Fri 03 Oct 2014
As featured in our October 2014 Palmers Green & Southgate LIFE magazine (incudes additional historical images)
Long before Southgate Circus came into being the junction was known as ‘Five Ways Corner’; the five ways being Chase Side, Chase Road, Winchmore Hill Road, Bourneside (later renamed The Bourne) and High Street. Before ‘Five Ways Corner’ came into existence, the area was rolling green countryside.
Southgate gets its name from the fact that it was situated at the old site of the South Gate into Enfield Chase. At that time the area was heavily wooded and was used by Royal parties hunting on horseback.
The early 19th century saw the area thinly populated and relatively undeveloped. Southgate lay between two main roads (Green Lanes and the Great North Road) and much of the land formed part of great estates, particularly Grovelands and Arnos. The land owners of the time preferred to keep Southgate rural in order to protect their own amenities.
Before the turn of the nineteenth century, Southgate Circus was often known as ‘Bunkers Corner’ after George Bunker. He set up business as a wheelwright and ironworker in 1804 and this was carried on by three subsequent generations in a large clapboard building. The business thrived serving the needs of the community, the landowners and farmers long before the coming of the motor car. The premises were demolished in 1897 and were replaced with shops. It was these shops that later made way for the tube station that stands exactly on the site of the old Bunker’s Shop.
The first attempt at suburban development in Southgate dates from 1853 when a large tract of land bounded by Chase Side, Chase Road and Bramley Road was sold for building. Development along Fox Lane meant that Southgate was for the first time linked to the centre of London town. Despite these first tentative steps being taken towards urbanisation, up until 1914 the district remained predominantly rural.
Even after World War I relatively little development had taken place. The Southgate House Estate (Meadway etc.) was developed from 1924 onwards. By this time the end of rural Southgate was in sight. Perhaps recognizing this fact Southgate Council had taken the wise precaution of acquiring land as public open space: Grovelands Park (1913), Arnos Park (1928) and Oakwood Park (1927).
Southgate Underground Station was approved in 1930 and opened on 13th March 1933 as part of the northern extension of the Piccadilly Line. This seven mile extension beyond the original terminus of Finsbury Park required a parliamentary act and was to serve the enlarging suburban areas in north and west Middlesex. The Piccadilly extension line stations were commissioned by Frank Pick (1878-1941) and designed by architect Charles Holden (1875-1960), who together created an architecturally distinguished group of buildings.
Charles Holden was a notable Arts and Crafts architect in the Edwardian period that uniquely made the move to modernism, following a 1930 study tour (with Pick) of continental railway stations and modern architecture. At the time Holden's designs set the 'house style' for London Underground and Southgate station is arguably one of the most visually impressive and dramatic stations on the entire network.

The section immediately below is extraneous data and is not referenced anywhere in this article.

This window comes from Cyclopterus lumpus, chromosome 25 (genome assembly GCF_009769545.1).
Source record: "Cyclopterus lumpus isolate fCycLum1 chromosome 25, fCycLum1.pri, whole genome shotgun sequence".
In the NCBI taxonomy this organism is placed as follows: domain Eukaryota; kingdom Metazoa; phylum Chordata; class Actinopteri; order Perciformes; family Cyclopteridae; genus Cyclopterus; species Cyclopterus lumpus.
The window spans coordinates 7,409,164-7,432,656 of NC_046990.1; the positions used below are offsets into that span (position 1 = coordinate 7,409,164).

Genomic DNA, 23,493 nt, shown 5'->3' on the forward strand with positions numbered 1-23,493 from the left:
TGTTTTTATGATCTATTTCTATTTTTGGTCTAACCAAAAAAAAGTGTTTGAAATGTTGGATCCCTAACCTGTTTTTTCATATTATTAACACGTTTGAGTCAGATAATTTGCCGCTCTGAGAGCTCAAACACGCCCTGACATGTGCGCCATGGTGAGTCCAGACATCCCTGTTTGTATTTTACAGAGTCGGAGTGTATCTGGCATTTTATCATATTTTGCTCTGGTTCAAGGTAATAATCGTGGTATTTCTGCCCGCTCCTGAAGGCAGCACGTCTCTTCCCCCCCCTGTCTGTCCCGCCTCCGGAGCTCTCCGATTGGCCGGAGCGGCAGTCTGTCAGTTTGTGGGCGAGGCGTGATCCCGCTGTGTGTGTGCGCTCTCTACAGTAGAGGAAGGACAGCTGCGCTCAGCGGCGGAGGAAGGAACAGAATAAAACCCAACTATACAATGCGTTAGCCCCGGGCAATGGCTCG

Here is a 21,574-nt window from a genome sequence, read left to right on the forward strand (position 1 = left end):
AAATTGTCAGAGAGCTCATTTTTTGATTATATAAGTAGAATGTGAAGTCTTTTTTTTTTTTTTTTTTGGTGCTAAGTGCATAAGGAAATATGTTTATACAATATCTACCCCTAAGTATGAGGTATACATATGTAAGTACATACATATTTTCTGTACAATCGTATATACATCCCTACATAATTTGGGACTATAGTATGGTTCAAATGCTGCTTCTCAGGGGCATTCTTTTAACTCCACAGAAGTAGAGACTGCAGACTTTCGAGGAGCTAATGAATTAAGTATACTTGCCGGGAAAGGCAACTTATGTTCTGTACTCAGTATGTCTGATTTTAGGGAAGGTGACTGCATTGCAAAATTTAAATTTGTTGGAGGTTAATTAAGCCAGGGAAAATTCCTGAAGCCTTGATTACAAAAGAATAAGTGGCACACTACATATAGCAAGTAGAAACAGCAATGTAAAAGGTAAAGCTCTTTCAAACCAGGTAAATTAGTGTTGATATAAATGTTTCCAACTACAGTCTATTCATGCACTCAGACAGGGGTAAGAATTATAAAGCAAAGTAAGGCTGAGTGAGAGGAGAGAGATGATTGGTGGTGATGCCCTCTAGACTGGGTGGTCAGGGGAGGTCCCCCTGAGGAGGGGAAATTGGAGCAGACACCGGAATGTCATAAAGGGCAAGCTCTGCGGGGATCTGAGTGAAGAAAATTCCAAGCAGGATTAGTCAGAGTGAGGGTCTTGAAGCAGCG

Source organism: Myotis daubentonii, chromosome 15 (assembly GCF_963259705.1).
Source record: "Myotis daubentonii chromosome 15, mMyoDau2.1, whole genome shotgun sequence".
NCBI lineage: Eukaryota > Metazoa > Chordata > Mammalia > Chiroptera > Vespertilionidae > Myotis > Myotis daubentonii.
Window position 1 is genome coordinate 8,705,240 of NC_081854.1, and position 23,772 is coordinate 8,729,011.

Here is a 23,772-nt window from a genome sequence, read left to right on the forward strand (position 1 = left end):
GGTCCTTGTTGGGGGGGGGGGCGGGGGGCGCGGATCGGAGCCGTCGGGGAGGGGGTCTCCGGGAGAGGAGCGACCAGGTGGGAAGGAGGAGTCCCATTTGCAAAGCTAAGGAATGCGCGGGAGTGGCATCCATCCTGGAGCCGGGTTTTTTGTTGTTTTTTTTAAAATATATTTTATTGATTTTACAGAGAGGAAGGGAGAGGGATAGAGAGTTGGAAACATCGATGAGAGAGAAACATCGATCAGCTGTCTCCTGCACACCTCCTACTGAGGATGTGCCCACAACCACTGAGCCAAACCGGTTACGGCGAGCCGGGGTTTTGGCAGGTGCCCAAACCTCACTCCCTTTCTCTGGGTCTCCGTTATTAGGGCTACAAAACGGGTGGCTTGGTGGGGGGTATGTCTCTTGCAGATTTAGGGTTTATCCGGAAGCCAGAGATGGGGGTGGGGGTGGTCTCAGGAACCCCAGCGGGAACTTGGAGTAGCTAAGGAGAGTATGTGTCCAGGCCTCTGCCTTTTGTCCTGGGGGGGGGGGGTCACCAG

Like Arnos Grove, Oakwood and Cockfosters, Southgate was awarded a Grade II listed status on 19 February 1971 and retains much of its original decoration. The station is built in the Art Deco design style using brick, reinforced concrete and glass. The station building is circular with a flat projecting concrete roof. The roof is actually supported ‘umbrella-like’ from a central column within the ticket hall. The flat roof of the station building sits on top of a projecting, illuminated band of metal and blue glass carrying the station name. The escalators have spectacular uplighters formed of ribbed, metal columns, with bowl-shaped light fittings that descend down to the platforms.
Although its design may be considered timeless the station is not without change: in the late 1990s, one of the three entrances was filled in to be used as a new ticket office, and due to the design of the automatic barriers, one of the two remaining entrances was made into an exit only. In 2008 the station was extensively renovated, with new tiling at platform level, a partial new floor in the main ticket hall, and improved signage throughout. The station won the London Regional category award at the 2008 National Railway Heritage Awards for the modernisation of a heritage station.
The preserved condition of the station's original features, particularly the escalators, makes Southgate popular for filming scenes for period dramas, including scenes for the 1999 version of the film, The End of the Affair.
Picture credits (1938 Southgate Station - Enfield Local Studies and Archive, Escalators Steve Harrison)
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